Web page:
Magic theory. Not an exact science. Yet get a few (serious) magicians together and they'll hash and rehash the reasons behind the success or failure of various ventures, deconstruct endless routines, and spout bon mots from their favorite authors.
So where does theory meet practice? Do I discard theory altogether? Is Henning Nelms hopelessly out of date? Does Tommy Wonder's advice only work for him?
It comes down to this: magic is applied psychology. And psychology is neither a hard science nor an exact science. It's constantly being refined as we better understand ourselves and as the dynamics of human interactions change.
So it means that magic theory, like any theory, must be tested. If we really want to get our ducks in a row we ought to change our language. Things fairly well tested are theories. Relativity. Evolution (oops, going to catch some flak for that...). Spectators tend to focus on things that move rather than things that sit still, in the absence of other stimuli.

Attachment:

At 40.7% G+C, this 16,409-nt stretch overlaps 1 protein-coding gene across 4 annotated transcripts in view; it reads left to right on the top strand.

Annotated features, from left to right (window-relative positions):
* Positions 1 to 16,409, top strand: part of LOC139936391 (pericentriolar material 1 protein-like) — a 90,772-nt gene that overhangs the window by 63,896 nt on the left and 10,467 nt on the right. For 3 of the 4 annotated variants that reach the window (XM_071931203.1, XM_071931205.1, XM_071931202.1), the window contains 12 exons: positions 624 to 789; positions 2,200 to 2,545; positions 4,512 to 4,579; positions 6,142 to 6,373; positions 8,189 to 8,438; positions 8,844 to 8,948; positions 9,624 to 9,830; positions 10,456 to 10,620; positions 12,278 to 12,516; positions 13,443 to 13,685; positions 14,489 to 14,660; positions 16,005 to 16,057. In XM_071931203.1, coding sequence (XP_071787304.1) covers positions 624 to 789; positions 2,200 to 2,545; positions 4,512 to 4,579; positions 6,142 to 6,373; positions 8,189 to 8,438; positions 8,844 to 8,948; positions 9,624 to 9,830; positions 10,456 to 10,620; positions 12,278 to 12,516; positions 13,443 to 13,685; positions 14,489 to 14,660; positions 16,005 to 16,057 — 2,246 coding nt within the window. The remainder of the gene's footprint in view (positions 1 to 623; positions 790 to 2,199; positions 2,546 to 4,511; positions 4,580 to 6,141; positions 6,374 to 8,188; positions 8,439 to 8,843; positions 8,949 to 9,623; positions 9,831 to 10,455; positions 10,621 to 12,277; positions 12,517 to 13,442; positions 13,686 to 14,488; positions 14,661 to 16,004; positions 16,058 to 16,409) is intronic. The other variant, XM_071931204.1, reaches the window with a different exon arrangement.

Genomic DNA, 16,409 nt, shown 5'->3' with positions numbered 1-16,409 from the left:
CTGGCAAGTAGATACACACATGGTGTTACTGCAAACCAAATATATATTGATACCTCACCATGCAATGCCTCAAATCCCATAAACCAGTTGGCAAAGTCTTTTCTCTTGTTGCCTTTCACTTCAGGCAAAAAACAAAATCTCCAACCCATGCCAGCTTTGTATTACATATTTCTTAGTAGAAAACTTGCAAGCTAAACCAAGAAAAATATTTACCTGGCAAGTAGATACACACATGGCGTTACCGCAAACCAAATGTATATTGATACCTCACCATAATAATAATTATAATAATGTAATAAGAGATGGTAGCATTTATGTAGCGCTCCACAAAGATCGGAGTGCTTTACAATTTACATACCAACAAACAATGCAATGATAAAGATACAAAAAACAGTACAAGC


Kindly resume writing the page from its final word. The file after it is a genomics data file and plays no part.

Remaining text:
Those things not yet satisfactorily borne out by practice are postulates, not yet theories. Red cards are better than blue (or vice versa). One should never (or always) write one's own magic script. You shouldn't do card tricks for kids.
Why worry about magic theory at all? Because it can save a lot of time - otherwise each routine, each move, each line has to be developed in vacuo, with nothing to inform as to it's value other than empirical testing. That would be fun, wouldn't it - having to do market research on every facet of a routine before it became audience-ready? Also, understanding your personal theoretical underpinnings will help you develop as a magician. You'll know your foundation and will have that foundation to build against.